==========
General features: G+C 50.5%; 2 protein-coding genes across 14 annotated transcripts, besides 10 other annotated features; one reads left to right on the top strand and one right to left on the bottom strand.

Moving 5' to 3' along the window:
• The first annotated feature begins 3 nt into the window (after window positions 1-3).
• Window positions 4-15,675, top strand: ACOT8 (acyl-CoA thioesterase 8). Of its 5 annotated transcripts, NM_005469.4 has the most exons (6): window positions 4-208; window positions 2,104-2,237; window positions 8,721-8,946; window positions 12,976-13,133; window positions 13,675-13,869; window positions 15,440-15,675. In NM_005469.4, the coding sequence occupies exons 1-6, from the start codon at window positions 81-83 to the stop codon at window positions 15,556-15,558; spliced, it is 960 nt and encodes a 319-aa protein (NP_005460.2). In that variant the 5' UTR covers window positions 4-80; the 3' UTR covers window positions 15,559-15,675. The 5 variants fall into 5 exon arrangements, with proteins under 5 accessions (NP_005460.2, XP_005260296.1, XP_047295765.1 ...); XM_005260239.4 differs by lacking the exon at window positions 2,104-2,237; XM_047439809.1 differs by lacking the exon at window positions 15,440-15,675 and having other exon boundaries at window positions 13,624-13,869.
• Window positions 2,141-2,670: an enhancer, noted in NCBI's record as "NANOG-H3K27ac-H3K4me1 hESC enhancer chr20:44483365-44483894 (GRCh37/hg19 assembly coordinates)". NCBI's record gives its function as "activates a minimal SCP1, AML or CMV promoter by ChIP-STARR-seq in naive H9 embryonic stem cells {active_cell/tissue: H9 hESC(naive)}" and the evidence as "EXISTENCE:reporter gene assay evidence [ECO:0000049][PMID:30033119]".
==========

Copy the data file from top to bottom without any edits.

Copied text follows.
General features: G+C 50.5%; 2 protein-coding genes across 14 annotated transcripts, besides 10 other annotated features; one reads left to right on the top strand and one right to left on the bottom strand.

Moving 5' to 3' along the window:
• The first annotated feature begins 3 nt into the window (after window positions 1-3).
• Window positions 4-15,675, top strand: ACOT8 (acyl-CoA thioesterase 8). Of its 5 annotated transcripts, NM_005469.4 has the most exons (6): window positions 4-208; window positions 2,104-2,237; window positions 8,721-8,946; window positions 12,976-13,133; window positions 13,675-13,869; window positions 15,440-15,675. In NM_005469.4, the coding sequence occupies exons 1-6, from the start codon at window positions 81-83 to the stop codon at window positions 15,556-15,558; spliced, it is 960 nt and encodes a 319-aa protein (NP_005460.2). In that variant the 5' UTR covers window positions 4-80; the 3' UTR covers window positions 15,559-15,675. The 5 variants fall into 5 exon arrangements, with proteins under 5 accessions (NP_005460.2, XP_005260296.1, XP_047295765.1 ...); XM_005260239.4 differs by lacking the exon at window positions 2,104-2,237; XM_047439809.1 differs by lacking the exon at window positions 15,440-15,675 and having other exon boundaries at window positions 13,624-13,869.
• Window positions 2,141-2,670: an enhancer, noted in NCBI's record as "NANOG-H3K27ac-H3K4me1 hESC enhancer chr20:44483365-44483894 (GRCh37/hg19 assembly coordinates)". NCBI's record gives its function as "activates a minimal SCP1, AML or CMV promoter by ChIP-STARR-seq in naive H9 embryonic stem cells {active_cell/tissue: H9 hESC(naive)}" and the evidence as "EXISTENCE:reporter gene assay evidence [ECO:0000049][PMID:30033119]".